Category Archives: Linux

Daniel Holbach: Join our Ubuntu Touch Porting Clinic today

Ubuntu Touch

These are very exciting times for Ubuntu Touch. Not only is the Ubuntu Edge, an Ubuntu super-phone, being funded right now, but we are also making lots of progress on getting Ubuntu running perfectly on phones and tablets near you.

I blogged about this a couple of times now, but Ubuntu Touch has been ported to LOTS of devices in the meantime. If we consult our Touch Devices list, there are 45 working ports, with 30 more in progress, and across 21 different brands. This is awesome. Now it’s time to bring all of them into the fold.

There are two things we have to do:

  1. Update some of the ports to the flipped container model. This switch has been happening over the last couple of weeks, but we’re there now. Android bits now run on top of an Ubuntu container. Some of the images still need to be updated to benefit from this.
  2. Enable the ports in phablet-flash. Yes, you read correctly. Since the announce of the Touch preview, we only supported four devices (Galaxy Nexus, Nexus 4, Nexus 7 and Nexus 10). We always wanted to make it easier to flash all other devices too, and now we’re almost there: If you as an image maintainer make some information available, phablet-flash will soon be able to pick it up.

Updating your image to the new world order is something we are discussing today, 1st August, in #ubuntu-touch on irc.freenode.net. We are having an Ubuntu Touch Porting Clinic today. So bring your device, your questions and we’ll help you get set up for the new image formats.

If you want your images to be supported by phablet-flash, that can be easily arranged too. Follow this process, to document how the flashing of your image works. Check out the latest branch of phablet-flash (not yet landed in trunk) to try out if your image works: lp:~sergiusens/phablet-tools/flash_change.

As always: if you have any questions, talk to us on #ubuntu-touch on irc.freenode.net or on the ubuntu-phone mailing list.

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Source: FULL ARTICLE at Planet Ubuntu

Michael Hall: Dropping Letters Hackfest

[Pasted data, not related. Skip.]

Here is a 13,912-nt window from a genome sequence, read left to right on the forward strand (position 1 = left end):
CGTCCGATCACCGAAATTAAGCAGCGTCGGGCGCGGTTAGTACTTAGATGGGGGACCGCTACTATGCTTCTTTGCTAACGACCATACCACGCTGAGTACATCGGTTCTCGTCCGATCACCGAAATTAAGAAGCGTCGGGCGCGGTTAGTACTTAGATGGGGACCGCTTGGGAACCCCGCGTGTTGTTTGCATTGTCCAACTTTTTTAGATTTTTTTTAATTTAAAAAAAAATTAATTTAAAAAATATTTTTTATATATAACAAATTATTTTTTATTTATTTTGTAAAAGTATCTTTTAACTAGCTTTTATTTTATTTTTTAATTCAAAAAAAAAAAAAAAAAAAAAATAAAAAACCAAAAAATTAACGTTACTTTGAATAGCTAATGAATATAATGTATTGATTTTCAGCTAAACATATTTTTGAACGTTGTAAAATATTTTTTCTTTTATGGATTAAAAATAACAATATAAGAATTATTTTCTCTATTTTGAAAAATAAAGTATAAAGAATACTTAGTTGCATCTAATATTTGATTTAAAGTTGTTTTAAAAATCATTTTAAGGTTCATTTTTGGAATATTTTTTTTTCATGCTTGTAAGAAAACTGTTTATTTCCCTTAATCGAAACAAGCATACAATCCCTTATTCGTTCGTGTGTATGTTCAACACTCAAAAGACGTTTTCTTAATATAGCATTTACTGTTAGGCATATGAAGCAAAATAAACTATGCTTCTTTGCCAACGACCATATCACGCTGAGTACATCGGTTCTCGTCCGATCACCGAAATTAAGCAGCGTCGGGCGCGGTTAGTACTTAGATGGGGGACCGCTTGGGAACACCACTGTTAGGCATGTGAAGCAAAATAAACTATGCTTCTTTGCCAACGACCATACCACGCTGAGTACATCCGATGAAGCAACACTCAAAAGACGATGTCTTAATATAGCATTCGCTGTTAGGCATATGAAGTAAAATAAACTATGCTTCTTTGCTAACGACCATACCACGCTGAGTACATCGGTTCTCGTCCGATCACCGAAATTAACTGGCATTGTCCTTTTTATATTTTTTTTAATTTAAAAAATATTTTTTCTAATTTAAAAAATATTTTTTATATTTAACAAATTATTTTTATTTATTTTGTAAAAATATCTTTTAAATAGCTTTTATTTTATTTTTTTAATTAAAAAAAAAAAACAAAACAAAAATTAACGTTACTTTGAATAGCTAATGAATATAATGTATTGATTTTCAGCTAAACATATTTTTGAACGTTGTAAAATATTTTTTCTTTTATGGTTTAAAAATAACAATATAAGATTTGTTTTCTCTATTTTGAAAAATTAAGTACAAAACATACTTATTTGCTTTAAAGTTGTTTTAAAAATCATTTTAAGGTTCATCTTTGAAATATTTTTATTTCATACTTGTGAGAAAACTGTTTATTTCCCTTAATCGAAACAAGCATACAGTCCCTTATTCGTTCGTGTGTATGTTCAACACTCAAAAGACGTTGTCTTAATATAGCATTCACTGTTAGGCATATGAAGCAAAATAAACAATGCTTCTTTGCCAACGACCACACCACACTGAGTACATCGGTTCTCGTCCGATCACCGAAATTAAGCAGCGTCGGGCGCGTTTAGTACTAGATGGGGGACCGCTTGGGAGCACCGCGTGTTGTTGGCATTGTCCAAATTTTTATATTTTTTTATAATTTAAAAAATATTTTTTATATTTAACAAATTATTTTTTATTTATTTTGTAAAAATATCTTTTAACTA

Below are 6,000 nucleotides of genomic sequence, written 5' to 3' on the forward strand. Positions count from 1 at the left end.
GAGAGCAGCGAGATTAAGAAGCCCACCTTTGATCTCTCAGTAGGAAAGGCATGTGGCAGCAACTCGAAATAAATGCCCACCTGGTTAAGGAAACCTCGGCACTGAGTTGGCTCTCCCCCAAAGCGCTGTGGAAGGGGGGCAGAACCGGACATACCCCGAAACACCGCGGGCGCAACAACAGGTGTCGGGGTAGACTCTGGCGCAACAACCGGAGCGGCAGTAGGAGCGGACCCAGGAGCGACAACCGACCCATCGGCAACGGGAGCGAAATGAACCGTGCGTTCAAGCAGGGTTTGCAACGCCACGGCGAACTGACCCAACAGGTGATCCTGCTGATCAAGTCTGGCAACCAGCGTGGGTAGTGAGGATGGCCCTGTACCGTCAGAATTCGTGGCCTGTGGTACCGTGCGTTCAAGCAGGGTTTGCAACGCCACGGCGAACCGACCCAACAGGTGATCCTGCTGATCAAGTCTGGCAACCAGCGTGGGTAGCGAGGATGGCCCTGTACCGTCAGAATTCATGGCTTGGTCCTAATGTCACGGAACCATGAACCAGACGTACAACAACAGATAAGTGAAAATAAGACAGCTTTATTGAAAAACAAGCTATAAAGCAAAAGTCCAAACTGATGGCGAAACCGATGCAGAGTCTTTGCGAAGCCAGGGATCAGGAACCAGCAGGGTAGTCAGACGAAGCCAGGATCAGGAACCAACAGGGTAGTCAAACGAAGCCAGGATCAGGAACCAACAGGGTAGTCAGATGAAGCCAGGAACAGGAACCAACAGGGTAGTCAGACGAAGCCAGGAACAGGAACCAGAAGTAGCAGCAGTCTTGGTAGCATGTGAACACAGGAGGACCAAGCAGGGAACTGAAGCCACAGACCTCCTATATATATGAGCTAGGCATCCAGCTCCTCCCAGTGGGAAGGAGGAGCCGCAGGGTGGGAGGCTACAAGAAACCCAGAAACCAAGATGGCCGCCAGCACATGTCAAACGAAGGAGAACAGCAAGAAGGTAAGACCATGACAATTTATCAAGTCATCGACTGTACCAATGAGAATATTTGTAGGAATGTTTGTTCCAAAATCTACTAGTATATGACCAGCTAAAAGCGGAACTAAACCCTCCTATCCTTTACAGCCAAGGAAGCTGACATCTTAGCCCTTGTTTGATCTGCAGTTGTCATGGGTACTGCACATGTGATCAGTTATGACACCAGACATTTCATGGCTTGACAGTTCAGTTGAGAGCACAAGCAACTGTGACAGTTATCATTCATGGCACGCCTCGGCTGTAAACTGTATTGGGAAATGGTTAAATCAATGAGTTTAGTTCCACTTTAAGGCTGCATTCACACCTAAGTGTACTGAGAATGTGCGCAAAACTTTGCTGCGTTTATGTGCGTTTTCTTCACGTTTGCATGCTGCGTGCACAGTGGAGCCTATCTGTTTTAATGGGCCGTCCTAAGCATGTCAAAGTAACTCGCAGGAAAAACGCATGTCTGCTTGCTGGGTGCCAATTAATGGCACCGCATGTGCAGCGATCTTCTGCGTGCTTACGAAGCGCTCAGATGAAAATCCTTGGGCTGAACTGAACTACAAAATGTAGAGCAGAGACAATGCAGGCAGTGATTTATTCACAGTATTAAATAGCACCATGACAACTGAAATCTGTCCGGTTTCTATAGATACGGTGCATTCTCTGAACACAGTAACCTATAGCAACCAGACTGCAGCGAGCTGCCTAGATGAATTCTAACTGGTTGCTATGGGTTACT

Mmmmmm, Pie....

We only have 2 days left in the Ubuntu Core Apps Hack Days!  I hope everybody who has participated has enjoyed it and found it informative and helpful.  If you haven’t participated yet, it’s not too late!  Come join us in #ubuntu-app-devel on Freenode’s IRC network anytime from 9am to 9pm UTC and ping either myself (mhall119) or Alan Pope (popey) and we’ll help you get setup and show you where you can start contributing to the Core Apps.

Today we get another chance to play while we work, because the focus is going to be on Dropping Letters, a simple, fun, yet surprisingly addictive little app written by Stuart Langridge.  Stuart has since handed off development of the app to others, but not before having it already in perfectly usable state.  Because of it’s simplicity, our list of dogfooding requirements wasn’t very long:

  • Start a new game. DONE!
  • View high scores.

Short as the list may be, it’s only half done!  We still need to integrate a high scores screen, which means we need you Javascript and QML developers!  Dropping Letters also needs to be tested, which means Autopilot, which of course means we have something for you Python hackers too!  So come and join us today in #ubuntu-app-devel and help make this great game even better.

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Source: FULL ARTICLE at Planet Ubuntu

Dustin Kirkland: I Want a PC, that Fits in My Pocket, and Happens to Make Phone Calls Too

Slashdot article today poses the question:

“It’s interesting to watch the Ubuntu phone development process, even as those who are satisfied with Android phone or iPhones, ask, ‘Why?’ We could ask the same about the Firefox OS Phone, too. Maybe the most realistic answer in both cases is, ‘Because we could.'”

I’d like to take a crack at answering that question…

  1. AndroidiOS, and Blackberry started with a phone, and have spent years adding general computing capabilities
  2. Ubuntu started with a general purpose operating system, and recently added the ability to make phone calls

And frankly, as we’re on the technical cusp of device convergence…

What I really want
is a general purpose PC,
that fits in my pocket,
and makes phone calls too!

I believe that the latter approach will actually succeed in that endeavor.

I want a super speedy user input interface when using the handheld device, but it must also quickly, seamlessly, and ideally, wirelessly, dock into a PC environment with the creature comforts of a huge LCD screen, comfortable keyboard, and mouse.

Is that too much to ask?  Perhaps not

Cheers,
Dustin …read more

Source: FULL ARTICLE at Planet Ubuntu

Lubuntu Blog: Skippy-XD PPA